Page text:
PowerShell How-To

Comparing Common Actions in Batch, VBscript and PowerShell

If you haven't learned PowerShell yet you're way behind the curve. Now's the time to catch up with the rest of your industry peers! If you're still slumming it with batch files and VBscript and haven't "had the time" to learn PowerShell yet, you're going to need a bridge. You're going to need a legacy script to PowerShell bridge. Once you're able to relate batch and VBscript code to how PowerShell does it, you'll have a much easier time doing the transition.

There are a few scenarios that I've seen over and over that can be accomplished with just about any scripting language. Let's talk about a couple of those examples and compare how batch, VBscript and PowerShell accomplish the same task.

Executing a Process
Executing a process is a common task that admins must accomplish. Unfortunately, even in PowerShell, you'll find that you have to run external commands every now and then. In VBscript and PowerShell there are numerous ways to start a process but I've chosen to take the path of least resistance and show you the easiest way possible.

Batch: Batch files are essentially a whole bunch of cmd.exe commands.  How do you launch an external process in cmd.exe?  Yep, just type it in. Done.


VBscript: The authors of VBscript seem to like making an admin's life miserable with it's arcane way of doing things. Starting a process is no different. To start a process in VBscript requires instantiating a Wscript.Shell object then invoking the Run() method. This is by far the hardest way just to start a process.

Set objShell = WScript.CreateObject("WScript.Shell")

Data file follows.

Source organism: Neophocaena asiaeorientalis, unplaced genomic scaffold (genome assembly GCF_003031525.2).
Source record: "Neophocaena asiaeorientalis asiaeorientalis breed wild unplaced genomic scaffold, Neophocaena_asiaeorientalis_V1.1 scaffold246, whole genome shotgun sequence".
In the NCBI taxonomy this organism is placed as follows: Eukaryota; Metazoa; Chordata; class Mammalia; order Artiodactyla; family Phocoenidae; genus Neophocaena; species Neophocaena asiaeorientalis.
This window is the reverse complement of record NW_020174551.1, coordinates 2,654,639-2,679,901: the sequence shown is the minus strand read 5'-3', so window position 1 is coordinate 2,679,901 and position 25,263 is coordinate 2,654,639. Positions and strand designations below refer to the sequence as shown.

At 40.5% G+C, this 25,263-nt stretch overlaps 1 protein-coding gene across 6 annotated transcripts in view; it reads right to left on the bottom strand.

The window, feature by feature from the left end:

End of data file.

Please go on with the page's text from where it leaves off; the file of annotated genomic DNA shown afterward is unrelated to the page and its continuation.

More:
objShell.Run ("notepad.exe")

PowerShell: Since PowerShell can be run interactively on the console it can mimic batch's behavior.  As with batch, if you want to start a process just simply say so.


You can also use the Start-Process cmdlet which gives you a lot more control over the process's termination and exit code.

Copying/Moving a Single File
We all have to move files around at some point. Each language has its way of getting files from point A to point B.

Batch: Batch uses the syntax command sourcefile destinationfile to copy or move files. The command is simply copy or move.

copy C:\MyFile.txt C:\SomeOtherFolder
move C:\MyFile.txt C:\SomeOtherFolder

VBscript: VBscript being VBscript makes thing a little more difficult but not too bad.  As with anything in VBscript you'll first have to instantiate an object. This time, it's the FileSystemObject. This is an object that groups common file system activities into a few different methods. This object allows you to copy files with the CopyFile() method and move files with the MoveFile() method.

Set objFs = CreateObject("Scripting.FileSystemObject")

objFs.CopyFile "C:\MyFile.txt", "C:\SomeOtherFolder\"
objFs.MoveFile "C:\MyFile.txt", "C:\SomeOtherFolder\"

PowerShell: PowerShell, again, is similar to batch when working interactively in the console. PowerShell has cmdlets to copy and move various items--files for example--with the Copy-Item and Move-Item cmdlets.  It uses -Path and -Destination parameters to specify the source and destination. However, since PowerShell has aliases and uses parameter position you could technically mimic batch and it would work as well.

Copy-Item -Path 'C:\MyFile.txt' -Destination  'C:\SomeOtherFolder'
Move-Item -Path 'C:\MyFile.txt' -Destination 'C:\SomeOtherFolder'
Remove-Item -Path 'C:\MyFile.txt'

I hope this was able to give you a sense on the kinds of differences each language. Once you get more into PowerShell you'll find it acts as a rough combination of both VBscript and batch.  Since everything in PowerShell is an object you're still working with objects like in VBscript but all of the under-the-covers stuff is done for you. At the same time, you still get that familiarity with batch because of all the useful aliases provided.

About the Author

Adam Bertram is an independent consultant, technical writer, trainer and presenter. Adam specializes in consulting and evangelizing all things IT automation mainly focused around Windows PowerShell. Adam is a Microsoft Windows PowerShell MVP, 2015 powershell.org PowerShell hero and has numerous Microsoft IT pro certifications. He is a writer, trainer and presenter and authors IT pro course content for Pluralsight. He is also a regular contributor to numerous print and online publications and presents at various user groups and conferences. You can find Adam at adamtheautomator.com or on Twitter at @adbertram.

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